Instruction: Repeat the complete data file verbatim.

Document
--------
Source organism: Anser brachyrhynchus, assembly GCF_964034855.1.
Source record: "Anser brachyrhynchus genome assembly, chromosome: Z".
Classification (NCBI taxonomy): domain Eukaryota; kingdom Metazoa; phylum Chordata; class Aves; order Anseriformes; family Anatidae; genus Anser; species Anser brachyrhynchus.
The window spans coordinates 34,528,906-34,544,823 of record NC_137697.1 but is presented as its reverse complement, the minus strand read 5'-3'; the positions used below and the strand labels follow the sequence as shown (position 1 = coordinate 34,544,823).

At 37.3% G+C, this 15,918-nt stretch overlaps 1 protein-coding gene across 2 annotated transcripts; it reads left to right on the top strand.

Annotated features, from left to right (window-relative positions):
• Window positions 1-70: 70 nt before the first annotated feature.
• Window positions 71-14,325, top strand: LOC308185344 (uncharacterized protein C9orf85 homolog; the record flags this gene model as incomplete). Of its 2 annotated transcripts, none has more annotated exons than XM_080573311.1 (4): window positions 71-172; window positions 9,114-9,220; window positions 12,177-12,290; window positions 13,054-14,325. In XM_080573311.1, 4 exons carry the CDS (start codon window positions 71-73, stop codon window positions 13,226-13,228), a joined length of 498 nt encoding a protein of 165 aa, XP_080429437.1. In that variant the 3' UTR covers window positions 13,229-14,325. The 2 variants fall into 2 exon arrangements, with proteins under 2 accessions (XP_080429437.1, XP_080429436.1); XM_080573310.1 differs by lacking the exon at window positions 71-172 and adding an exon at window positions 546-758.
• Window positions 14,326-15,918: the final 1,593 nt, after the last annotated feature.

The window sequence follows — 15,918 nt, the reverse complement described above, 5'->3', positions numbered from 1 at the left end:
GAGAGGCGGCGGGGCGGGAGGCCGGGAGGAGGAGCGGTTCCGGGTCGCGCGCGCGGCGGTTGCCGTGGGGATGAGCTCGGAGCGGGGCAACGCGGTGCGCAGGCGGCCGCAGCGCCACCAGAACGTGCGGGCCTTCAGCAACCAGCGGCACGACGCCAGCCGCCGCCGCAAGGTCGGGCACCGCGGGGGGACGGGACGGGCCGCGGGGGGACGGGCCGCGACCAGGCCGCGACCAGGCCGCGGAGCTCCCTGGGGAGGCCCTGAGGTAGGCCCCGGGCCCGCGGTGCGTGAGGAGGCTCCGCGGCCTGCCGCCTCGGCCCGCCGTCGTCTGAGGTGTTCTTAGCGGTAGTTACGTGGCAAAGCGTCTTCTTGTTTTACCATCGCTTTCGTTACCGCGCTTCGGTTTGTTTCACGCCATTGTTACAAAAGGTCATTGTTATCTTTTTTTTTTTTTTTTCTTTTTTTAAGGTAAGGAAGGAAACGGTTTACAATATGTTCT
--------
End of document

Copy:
Source organism: Anser brachyrhynchus, assembly GCF_964034855.1.
Source record: "Anser brachyrhynchus genome assembly, chromosome: Z".
Classification (NCBI taxonomy): domain Eukaryota; kingdom Metazoa; phylum Chordata; class Aves; order Anseriformes; family Anatidae; genus Anser; species Anser brachyrhynchus.
The window spans coordinates 34,528,906-34,544,823 of record NC_137697.1 but is presented as its reverse complement, the minus strand read 5'-3'; the positions used below and the strand labels follow the sequence as shown (position 1 = coordinate 34,544,823).

At 37.3% G+C, this 15,918-nt stretch overlaps 1 protein-coding gene across 2 annotated transcripts; it reads left to right on the top strand.

Annotated features, from left to right (window-relative positions):
• Window positions 1-70: 70 nt before the first annotated feature.
• Window positions 71-14,325, top strand: LOC308185344 (uncharacterized protein C9orf85 homolog; the record flags this gene model as incomplete). Of its 2 annotated transcripts, none has more annotated exons than XM_080573311.1 (4): window positions 71-172; window positions 9,114-9,220; window positions 12,177-12,290; window positions 13,054-14,325. In XM_080573311.1, 4 exons carry the CDS (start codon window positions 71-73, stop codon window positions 13,226-13,228), a joined length of 498 nt encoding a protein of 165 aa, XP_080429437.1. In that variant the 3' UTR covers window positions 13,229-14,325. The 2 variants fall into 2 exon arrangements, with proteins under 2 accessions (XP_080429437.1, XP_080429436.1); XM_080573310.1 differs by lacking the exon at window positions 71-172 and adding an exon at window positions 546-758.
• Window positions 14,326-15,918: the final 1,593 nt, after the last annotated feature.

The window sequence follows — 15,918 nt, the reverse complement described above, 5'->3', positions numbered from 1 at the left end:
GAGAGGCGGCGGGGCGGGAGGCCGGGAGGAGGAGCGGTTCCGGGTCGCGCGCGCGGCGGTTGCCGTGGGGATGAGCTCGGAGCGGGGCAACGCGGTGCGCAGGCGGCCGCAGCGCCACCAGAACGTGCGGGCCTTCAGCAACCAGCGGCACGACGCCAGCCGCCGCCGCAAGGTCGGGCACCGCGGGGGGACGGGACGGGCCGCGGGGGGACGGGCCGCGACCAGGCCGCGACCAGGCCGCGGAGCTCCCTGGGGAGGCCCTGAGGTAGGCCCCGGGCCCGCGGTGCGTGAGGAGGCTCCGCGGCCTGCCGCCTCGGCCCGCCGTCGTCTGAGGTGTTCTTAGCGGTAGTTACGTGGCAAAGCGTCTTCTTGTTTTACCATCGCTTTCGTTACCGCGCTTCGGTTTGTTTCACGCCATTGTTACAAAAGGTCATTGTTATCTTTTTTTTTTTTTTTTCTTTTTTTAAGGTAAGGAAGGAAACGGTTTACAATATGTTCT